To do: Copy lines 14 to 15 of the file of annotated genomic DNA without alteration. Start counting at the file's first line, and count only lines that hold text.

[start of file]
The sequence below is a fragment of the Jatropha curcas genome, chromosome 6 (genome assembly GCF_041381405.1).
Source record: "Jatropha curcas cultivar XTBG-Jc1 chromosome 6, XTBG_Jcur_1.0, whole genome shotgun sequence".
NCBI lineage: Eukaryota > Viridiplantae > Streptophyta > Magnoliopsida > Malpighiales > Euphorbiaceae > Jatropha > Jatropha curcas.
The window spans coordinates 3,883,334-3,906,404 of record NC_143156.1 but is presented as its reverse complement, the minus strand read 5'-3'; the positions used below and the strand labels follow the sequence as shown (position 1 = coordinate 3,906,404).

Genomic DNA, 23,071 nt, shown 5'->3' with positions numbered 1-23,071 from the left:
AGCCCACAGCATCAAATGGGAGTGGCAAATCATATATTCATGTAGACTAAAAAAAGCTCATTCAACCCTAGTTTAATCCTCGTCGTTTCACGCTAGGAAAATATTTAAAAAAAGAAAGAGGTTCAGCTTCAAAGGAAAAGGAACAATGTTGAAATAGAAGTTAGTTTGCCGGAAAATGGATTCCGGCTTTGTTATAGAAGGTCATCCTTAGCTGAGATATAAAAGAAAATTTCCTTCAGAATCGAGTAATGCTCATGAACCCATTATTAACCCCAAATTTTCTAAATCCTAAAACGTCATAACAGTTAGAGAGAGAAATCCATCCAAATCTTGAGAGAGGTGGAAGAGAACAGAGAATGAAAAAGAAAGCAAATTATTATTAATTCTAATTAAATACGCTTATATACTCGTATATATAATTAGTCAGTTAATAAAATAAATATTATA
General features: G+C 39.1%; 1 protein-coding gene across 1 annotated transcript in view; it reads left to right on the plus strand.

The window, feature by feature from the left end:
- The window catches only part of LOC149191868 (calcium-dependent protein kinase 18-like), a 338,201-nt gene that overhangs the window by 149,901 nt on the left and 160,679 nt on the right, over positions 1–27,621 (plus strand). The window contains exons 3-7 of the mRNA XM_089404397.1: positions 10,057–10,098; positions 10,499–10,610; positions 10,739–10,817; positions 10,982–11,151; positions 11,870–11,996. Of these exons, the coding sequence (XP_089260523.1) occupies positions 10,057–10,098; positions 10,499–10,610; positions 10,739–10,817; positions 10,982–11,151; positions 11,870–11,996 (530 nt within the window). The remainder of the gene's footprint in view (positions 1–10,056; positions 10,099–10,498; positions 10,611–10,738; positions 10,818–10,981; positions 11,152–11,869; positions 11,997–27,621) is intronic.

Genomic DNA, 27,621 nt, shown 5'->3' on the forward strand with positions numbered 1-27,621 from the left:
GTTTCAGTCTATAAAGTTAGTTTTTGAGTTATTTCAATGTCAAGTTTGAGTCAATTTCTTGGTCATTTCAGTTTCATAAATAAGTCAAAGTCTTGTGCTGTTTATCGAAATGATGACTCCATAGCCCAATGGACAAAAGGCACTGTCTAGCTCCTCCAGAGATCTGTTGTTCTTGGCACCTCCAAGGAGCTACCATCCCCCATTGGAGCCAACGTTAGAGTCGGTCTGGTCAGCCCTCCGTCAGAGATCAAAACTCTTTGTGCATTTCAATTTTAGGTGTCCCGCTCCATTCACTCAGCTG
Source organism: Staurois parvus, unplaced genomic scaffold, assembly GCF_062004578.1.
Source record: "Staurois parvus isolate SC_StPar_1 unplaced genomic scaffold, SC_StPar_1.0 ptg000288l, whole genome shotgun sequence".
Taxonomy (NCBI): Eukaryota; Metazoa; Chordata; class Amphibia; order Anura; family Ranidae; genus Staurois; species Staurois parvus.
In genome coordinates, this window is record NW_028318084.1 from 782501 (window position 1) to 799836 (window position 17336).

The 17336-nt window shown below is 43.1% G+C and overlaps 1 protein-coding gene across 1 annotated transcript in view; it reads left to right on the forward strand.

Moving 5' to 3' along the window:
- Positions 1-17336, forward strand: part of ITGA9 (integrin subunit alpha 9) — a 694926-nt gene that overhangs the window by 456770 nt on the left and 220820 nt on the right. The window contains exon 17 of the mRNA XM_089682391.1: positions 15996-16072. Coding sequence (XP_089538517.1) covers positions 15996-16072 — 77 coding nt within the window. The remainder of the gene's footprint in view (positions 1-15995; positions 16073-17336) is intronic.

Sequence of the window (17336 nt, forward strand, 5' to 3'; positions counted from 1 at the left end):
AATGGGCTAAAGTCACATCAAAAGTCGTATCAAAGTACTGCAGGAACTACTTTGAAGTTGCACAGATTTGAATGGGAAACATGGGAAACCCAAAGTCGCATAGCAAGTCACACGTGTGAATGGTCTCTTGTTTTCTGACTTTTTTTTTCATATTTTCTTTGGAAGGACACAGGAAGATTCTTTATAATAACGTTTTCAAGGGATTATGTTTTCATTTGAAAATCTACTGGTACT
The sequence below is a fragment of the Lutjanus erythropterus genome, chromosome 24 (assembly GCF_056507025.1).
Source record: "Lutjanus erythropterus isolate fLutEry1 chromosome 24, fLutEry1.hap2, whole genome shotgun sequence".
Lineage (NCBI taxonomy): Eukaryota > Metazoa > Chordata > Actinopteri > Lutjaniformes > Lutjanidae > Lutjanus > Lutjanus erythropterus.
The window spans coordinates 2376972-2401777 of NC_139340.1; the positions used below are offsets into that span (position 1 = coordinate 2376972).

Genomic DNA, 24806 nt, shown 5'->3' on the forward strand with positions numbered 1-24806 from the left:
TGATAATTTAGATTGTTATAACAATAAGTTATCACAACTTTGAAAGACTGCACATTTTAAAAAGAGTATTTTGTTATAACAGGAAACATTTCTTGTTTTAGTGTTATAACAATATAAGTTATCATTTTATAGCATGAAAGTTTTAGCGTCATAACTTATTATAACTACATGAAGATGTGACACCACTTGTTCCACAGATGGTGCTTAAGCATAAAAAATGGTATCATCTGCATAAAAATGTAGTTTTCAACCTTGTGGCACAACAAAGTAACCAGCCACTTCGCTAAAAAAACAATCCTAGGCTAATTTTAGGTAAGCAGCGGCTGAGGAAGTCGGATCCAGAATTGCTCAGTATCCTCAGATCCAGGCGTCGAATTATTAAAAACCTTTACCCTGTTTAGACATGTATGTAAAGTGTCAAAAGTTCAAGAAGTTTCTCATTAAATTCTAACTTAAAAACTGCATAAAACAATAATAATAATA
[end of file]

Taxonomy (NCBI): Eukaryota; Metazoa; Chordata; class Amphibia; order Anura; family Ranidae; genus Staurois; species Staurois parvus.
In genome coordinates, this window is record NW_028318084.1 from 782501 (window position 1) to 799836 (window position 17336).